Trying to win… and not just the baseball game



    1458651127523.jpg By Orsola Casagrande
    1458651387466.jpg By JM Arrugaeta
    Trying to win… and not just the baseball game

    Havana,March 23: On Tuesday, the last of his days in Havana, President Obama's schedule included the enormous challenge of addressing the people of Cuba in a speech which was broadcast live on Cuban television channels.

    It was undoubtedly the speech of an accomplished and experienced speaker. His message was explicitly aimed at Cuban youth, not only because Cuba's future is in their hands, but also because the premise the President started from seemed to be based on an amnesia, a selective and selfish memory.

    In his own words his journey "put an end to the last lag of the Cold War". In exchange of a promising future, though, it would seems necessary to forget everything that happened between the two countries in the past 55 years. There would be no responsible for the pain and casualties caused by more than five decades of a US policy of harassment against Cuba.
    Obama's was certainly an attractive proposal, difficult to reject but containing interlinings that can be evinced from his own words spoken, as he underlined, "without hypocrisy" and detailing what the US President thinks Cuban citizens should do "in order to enter the global world we live in". A world his country runs, or thinks to run.

    Obama's proposals at times could be "confused" with interference in another country's business as his discourse included interpretations and readings of the inherent virtues of democracy and freedom (made in USA of course). The same virtues some countries and peoples invaded and attacked by the US in the last decade could easily rebut showing their sad and bleeding realities.

    In the middle of his speech Obama dropped a rather unusual statement of principle to be highlighted in capital letters: he said Cuba should know that "the US will respect its sovereignty and independence". A statement to be remembered, because the selective historical amnesia he proposed, beyond any good intention, can also be a double-edged sword. Indeed, some 110 years ago another US President (William McKinley) said the same, on the eve of the Spanish defeat in Cuba, and the consequences of these words were the Platt Amendment (right to intervene in Cuban internal affairs from 1904 to 1933), or Guantanamo Bay, to name but a couple.
    Contrary to what some had expected the President of Cuba, Raul Castro, didn't answer or countered Barack Obama's speech on Tuesday. In the theatre Garcia Lorca, at the end of the US President's address, the Cuban president just greeted the very selected audience. Castro's "response" to criticism about the lack of freedom of expression and civil liberties in Cuba was indeed the very fact that a President of another country (and by no mean a friendly one), was allowed and invited to address directly and on live television the people of Cuba, telling them openly "what they should do".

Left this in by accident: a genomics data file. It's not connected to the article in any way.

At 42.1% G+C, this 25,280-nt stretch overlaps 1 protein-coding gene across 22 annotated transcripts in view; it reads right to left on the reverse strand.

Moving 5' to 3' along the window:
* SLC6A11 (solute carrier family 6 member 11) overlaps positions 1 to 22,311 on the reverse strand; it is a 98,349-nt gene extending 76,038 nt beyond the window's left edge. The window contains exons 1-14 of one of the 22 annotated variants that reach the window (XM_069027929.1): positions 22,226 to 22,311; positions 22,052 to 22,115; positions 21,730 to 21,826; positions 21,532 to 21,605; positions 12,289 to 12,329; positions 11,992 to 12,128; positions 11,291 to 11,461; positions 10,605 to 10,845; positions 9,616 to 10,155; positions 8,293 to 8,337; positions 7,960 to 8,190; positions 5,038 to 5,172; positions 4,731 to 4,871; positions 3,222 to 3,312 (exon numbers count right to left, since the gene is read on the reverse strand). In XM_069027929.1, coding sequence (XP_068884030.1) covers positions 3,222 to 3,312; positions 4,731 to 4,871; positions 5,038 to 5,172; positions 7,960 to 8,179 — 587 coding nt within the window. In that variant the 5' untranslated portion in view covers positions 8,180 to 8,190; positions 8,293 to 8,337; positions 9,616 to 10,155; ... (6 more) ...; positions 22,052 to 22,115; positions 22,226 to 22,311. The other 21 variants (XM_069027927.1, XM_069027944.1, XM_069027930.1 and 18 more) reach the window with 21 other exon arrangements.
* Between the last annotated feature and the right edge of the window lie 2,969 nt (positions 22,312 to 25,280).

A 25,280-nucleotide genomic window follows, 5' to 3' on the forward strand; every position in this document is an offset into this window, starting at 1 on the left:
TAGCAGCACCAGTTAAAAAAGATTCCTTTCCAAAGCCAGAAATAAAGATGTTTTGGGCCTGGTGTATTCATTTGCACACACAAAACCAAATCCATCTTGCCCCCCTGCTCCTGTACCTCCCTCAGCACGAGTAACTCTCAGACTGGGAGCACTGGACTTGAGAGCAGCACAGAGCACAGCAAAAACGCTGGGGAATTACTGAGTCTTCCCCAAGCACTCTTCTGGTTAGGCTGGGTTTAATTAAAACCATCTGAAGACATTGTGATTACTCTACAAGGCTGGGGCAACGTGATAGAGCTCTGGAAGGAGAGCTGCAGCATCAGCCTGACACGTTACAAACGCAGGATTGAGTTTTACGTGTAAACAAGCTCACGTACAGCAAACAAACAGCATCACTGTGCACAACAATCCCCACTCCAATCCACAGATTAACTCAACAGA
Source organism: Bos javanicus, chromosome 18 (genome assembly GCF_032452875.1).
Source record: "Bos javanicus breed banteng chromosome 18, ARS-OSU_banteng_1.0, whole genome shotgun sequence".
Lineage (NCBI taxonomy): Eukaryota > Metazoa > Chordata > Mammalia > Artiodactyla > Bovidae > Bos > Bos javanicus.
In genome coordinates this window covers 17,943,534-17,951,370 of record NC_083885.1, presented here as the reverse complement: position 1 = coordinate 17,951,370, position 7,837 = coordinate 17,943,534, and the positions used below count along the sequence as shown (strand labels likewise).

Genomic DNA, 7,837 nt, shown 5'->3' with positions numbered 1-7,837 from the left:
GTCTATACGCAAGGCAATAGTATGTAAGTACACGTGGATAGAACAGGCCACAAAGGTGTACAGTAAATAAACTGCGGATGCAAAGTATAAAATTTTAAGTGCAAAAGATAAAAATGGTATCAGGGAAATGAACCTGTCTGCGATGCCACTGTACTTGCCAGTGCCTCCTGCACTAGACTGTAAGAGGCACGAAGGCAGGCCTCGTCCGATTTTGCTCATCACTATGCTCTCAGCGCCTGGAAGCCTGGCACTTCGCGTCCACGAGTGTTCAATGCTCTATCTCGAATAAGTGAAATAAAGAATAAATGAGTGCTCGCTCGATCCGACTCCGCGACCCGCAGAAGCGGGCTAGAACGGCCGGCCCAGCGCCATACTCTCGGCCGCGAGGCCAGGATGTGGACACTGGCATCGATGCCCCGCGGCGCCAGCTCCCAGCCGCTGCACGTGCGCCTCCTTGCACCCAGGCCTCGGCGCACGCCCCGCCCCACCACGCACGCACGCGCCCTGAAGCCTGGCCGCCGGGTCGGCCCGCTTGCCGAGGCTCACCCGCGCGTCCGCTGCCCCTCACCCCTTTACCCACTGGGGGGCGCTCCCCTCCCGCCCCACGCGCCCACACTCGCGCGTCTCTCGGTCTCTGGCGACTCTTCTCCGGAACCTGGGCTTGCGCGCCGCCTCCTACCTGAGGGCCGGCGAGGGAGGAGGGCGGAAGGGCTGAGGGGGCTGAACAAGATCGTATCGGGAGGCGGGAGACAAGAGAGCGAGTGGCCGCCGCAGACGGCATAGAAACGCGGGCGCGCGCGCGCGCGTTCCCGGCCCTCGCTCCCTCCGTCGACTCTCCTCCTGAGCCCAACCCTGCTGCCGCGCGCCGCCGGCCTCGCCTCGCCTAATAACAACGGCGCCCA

"We are all Americans," Obama said to close his speech, insisting on the premise of amnesia. After quoting Cuban hero José Martí several times, Obama seemed to have decided to ignore what Martí clearly stated in one of his most important works, "Our America": we were, and still are, in the presence of two very different Americas.
    Just an hour and a half after his speech the President of the United States attended, together with his Cuban counterpart, the baseball game between the American Major League team Tampa Bay Rays and Cuban selection. More than thirty thousand people filled the Latin American Stadium for this historic game. 
The match itself confirmed the ill health of the Cuban baseball team as the Florida team won 4-1 without much difficulty. President Obama left the stadium before the final result, as he apparently still had a meeting scheduled for the day with twenty chosen representatives of the so-called "internal Cuban opposition" generously funded by the US just over two decades ago.
    On Monday afternoon, in the second day of his visit to Cuba, US President Barack Obama concluded his busy schedule with a meeting attended by nearly two hundred representatives of Cuban companies. Both state and private companies participated. The latter being made up of self-employed entrepreneurs who are an inseparable part of the socio-economic changes that have been implemented in Cuba for some years, and on which the new Obama policy seems to place great hope to accelerate internal changes, apparently not only economic.


    While the President of the United States conversed and transmitted encouragement to the new "entrepreneurs", promising an increasingly favorable environment for their business, his Secretary of State, John Kerry, held a long private meeting with the two delegations (Government and FARC-EP guerrilla commanders) negotiating a peace agreement for Colombia since 2012.
Initially, many predicted that Obama would attend the signing of the desired agreement, however the Colombian peace needs to refine and agree many details and cannot be subject to media schedule. Yet Kerry with his presence has ratified that the US support that peace process and its results, which should put an end to the only armed conflict that still exists in the Americas.

    In the next days and weeks, the visit of Barack Obama to Havana will be analysed in detail, as some of the contents of private meetings will emerged but also because it would be important to see the impact this historic visit will have in the complicated process of restoring relations between the US and Cuba. 

    The Oslo Times

     
     

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